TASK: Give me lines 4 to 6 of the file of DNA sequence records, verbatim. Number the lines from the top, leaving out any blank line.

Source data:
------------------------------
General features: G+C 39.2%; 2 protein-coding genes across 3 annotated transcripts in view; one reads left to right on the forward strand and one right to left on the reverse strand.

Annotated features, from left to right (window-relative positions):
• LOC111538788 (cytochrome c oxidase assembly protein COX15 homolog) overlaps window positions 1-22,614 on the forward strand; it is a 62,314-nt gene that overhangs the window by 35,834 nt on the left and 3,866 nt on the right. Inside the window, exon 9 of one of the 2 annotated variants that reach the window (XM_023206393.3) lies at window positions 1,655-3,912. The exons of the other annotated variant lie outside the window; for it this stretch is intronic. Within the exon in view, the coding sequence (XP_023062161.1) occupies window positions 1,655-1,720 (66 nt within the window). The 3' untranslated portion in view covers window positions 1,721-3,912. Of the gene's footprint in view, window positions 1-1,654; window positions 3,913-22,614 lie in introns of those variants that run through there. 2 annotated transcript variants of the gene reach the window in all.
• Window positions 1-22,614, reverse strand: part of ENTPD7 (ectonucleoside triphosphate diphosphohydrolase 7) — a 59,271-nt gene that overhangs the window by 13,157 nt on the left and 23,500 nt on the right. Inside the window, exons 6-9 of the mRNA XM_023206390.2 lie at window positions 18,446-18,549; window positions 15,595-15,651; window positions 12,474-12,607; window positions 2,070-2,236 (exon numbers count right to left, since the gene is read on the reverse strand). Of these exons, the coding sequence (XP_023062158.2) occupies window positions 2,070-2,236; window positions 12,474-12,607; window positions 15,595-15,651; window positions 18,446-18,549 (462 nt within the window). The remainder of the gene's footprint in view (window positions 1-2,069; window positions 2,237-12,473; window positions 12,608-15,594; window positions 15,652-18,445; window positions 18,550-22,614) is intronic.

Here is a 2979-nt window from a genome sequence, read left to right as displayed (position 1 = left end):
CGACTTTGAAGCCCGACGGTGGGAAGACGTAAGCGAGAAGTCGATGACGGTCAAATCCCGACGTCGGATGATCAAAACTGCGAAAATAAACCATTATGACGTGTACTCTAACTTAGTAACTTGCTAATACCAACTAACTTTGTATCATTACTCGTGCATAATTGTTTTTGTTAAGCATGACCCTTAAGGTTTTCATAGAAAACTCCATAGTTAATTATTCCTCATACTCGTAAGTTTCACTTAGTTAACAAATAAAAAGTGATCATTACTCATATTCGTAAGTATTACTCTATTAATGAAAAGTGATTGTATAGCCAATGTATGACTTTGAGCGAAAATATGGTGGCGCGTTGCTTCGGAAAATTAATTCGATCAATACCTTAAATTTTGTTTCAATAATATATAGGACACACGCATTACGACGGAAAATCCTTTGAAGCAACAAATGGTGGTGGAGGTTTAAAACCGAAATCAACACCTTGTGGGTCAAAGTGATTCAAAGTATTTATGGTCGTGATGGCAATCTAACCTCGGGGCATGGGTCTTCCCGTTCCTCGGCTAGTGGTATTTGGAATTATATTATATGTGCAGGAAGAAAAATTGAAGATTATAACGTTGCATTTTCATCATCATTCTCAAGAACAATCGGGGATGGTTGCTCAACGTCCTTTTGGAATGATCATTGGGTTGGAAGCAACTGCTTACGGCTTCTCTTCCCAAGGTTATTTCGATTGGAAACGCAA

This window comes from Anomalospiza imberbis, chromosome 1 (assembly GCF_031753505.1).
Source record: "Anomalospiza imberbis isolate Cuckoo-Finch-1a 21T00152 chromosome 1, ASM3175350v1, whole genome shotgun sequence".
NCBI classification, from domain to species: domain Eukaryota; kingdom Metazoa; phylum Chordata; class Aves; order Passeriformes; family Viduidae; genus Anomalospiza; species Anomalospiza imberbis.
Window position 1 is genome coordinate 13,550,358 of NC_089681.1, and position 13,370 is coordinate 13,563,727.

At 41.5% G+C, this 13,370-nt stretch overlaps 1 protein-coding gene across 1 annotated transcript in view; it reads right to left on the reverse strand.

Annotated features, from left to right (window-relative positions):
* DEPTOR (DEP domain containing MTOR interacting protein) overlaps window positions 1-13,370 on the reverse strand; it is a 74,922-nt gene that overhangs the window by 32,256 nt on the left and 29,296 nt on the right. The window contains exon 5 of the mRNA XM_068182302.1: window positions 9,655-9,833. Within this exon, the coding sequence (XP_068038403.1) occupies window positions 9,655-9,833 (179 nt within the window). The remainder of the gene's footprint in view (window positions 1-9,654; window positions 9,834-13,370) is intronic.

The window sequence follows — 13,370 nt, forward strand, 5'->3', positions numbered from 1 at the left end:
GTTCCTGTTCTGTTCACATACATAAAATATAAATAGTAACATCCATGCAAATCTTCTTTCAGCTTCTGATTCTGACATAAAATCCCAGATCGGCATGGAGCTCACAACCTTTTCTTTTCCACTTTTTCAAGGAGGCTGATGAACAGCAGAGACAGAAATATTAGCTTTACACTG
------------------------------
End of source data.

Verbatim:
• Window positions 1-22,614, reverse strand: part of ENTPD7 (ectonucleoside triphosphate diphosphohydrolase 7) — a 59,271-nt gene that overhangs the window by 13,157 nt on the left and 23,500 nt on the right. Inside the window, exons 6-9 of the mRNA XM_023206390.2 lie at window positions 18,446-18,549; window positions 15,595-15,651; window positions 12,474-12,607; window positions 2,070-2,236 (exon numbers count right to left, since the gene is read on the reverse strand). Of these exons, the coding sequence (XP_023062158.2) occupies window positions 2,070-2,236; window positions 12,474-12,607; window positions 15,595-15,651; window positions 18,446-18,549 (462 nt within the window). The remainder of the gene's footprint in view (window positions 1-2,069; window positions 2,237-12,473; window positions 12,608-15,594; window positions 15,652-18,445; window positions 18,550-22,614) is intronic.

Here is a 2979-nt window from a genome sequence, read left to right as displayed (position 1 = left end):
CGACTTTGAAGCCCGACGGTGGGAAGACGTAAGCGAGAAGTCGATGACGGTCAAATCCCGACGTCGGATGATCAAAACTGCGAAAATAAACCATTATGACGTGTACTCTAACTTAGTAACTTGCTAATACCAACTAACTTTGTATCATTACTCGTGCATAATTGTTTTTGTTAAGCATGACCCTTAAGGTTTTCATAGAAAACTCCATAGTTAATTATTCCTCATACTCGTAAGTTTCACTTAGTTAACAAATAAAAAGTGATCATTACTCATATTCGTAAGTATTACTCTATTAATGAAAAGTGATTGTATAGCCAATGTATGACTTTGAGCGAAAATATGGTGGCGCGTTGCTTCGGAAAATTAATTCGATCAATACCTTAAATTTTGTTTCAATAATATATAGGACACACGCATTACGACGGAAAATCCTTTGAAGCAACAAATGGTGGTGGAGGTTTAAAACCGAAATCAACACCTTGTGGGTCAAAGTGATTCAAAGTATTTATGGTCGTGATGGCAATCTAACCTCGGGGCATGGGTCTTCCCGTTCCTCGGCTAGTGGTATTTGGAATTATATTATATGTGCAGGAAGAAAAATTGAAGATTATAACGTTGCATTTTCATCATCATTCTCAAGAACAATCGGGGATGGTTGCTCAACGTCCTTTTGGAATGATCATTGGGTTGGAAGCAACTGCTTACGGCTTCTCTTCCCAAGGTTATTTCGATTGGAAACGCAA